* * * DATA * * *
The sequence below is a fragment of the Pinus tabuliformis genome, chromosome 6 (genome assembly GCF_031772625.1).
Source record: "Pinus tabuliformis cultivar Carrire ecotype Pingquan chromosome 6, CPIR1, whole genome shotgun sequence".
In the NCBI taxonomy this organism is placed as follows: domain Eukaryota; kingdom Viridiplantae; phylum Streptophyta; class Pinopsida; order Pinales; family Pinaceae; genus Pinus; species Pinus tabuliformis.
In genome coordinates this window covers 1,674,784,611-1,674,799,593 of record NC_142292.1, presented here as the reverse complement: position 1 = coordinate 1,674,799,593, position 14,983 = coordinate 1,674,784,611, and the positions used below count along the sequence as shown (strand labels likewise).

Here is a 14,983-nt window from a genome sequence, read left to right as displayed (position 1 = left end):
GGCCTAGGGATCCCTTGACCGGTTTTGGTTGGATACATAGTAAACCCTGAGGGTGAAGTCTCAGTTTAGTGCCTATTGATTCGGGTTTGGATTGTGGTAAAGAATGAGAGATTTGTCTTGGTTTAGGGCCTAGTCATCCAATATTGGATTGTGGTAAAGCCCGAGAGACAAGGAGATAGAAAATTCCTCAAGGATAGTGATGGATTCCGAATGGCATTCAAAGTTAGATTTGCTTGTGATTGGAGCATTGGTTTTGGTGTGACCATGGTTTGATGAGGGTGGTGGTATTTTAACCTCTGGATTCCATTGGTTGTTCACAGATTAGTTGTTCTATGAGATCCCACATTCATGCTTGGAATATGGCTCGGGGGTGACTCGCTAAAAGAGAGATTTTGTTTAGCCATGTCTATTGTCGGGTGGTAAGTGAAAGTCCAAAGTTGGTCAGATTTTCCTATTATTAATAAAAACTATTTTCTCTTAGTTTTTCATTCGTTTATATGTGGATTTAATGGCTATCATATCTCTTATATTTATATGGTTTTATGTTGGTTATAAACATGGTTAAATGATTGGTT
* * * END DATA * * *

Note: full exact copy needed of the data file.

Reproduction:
The sequence below is a fragment of the Pinus tabuliformis genome, chromosome 6 (genome assembly GCF_031772625.1).
Source record: "Pinus tabuliformis cultivar Carrire ecotype Pingquan chromosome 6, CPIR1, whole genome shotgun sequence".
In the NCBI taxonomy this organism is placed as follows: domain Eukaryota; kingdom Viridiplantae; phylum Streptophyta; class Pinopsida; order Pinales; family Pinaceae; genus Pinus; species Pinus tabuliformis.
In genome coordinates this window covers 1,674,784,611-1,674,799,593 of record NC_142292.1, presented here as the reverse complement: position 1 = coordinate 1,674,799,593, position 14,983 = coordinate 1,674,784,611, and the positions used below count along the sequence as shown (strand labels likewise).

Here is a 14,983-nt window from a genome sequence, read left to right as displayed (position 1 = left end):
GGCCTAGGGATCCCTTGACCGGTTTTGGTTGGATACATAGTAAACCCTGAGGGTGAAGTCTCAGTTTAGTGCCTATTGATTCGGGTTTGGATTGTGGTAAAGAATGAGAGATTTGTCTTGGTTTAGGGCCTAGTCATCCAATATTGGATTGTGGTAAAGCCCGAGAGACAAGGAGATAGAAAATTCCTCAAGGATAGTGATGGATTCCGAATGGCATTCAAAGTTAGATTTGCTTGTGATTGGAGCATTGGTTTTGGTGTGACCATGGTTTGATGAGGGTGGTGGTATTTTAACCTCTGGATTCCATTGGTTGTTCACAGATTAGTTGTTCTATGAGATCCCACATTCATGCTTGGAATATGGCTCGGGGGTGACTCGCTAAAAGAGAGATTTTGTTTAGCCATGTCTATTGTCGGGTGGTAAGTGAAAGTCCAAAGTTGGTCAGATTTTCCTATTATTAATAAAAACTATTTTCTCTTAGTTTTTCATTCGTTTATATGTGGATTTAATGGCTATCATATCTCTTATATTTATATGGTTTTATGTTGGTTATAAACATGGTTAAATGATTGGTT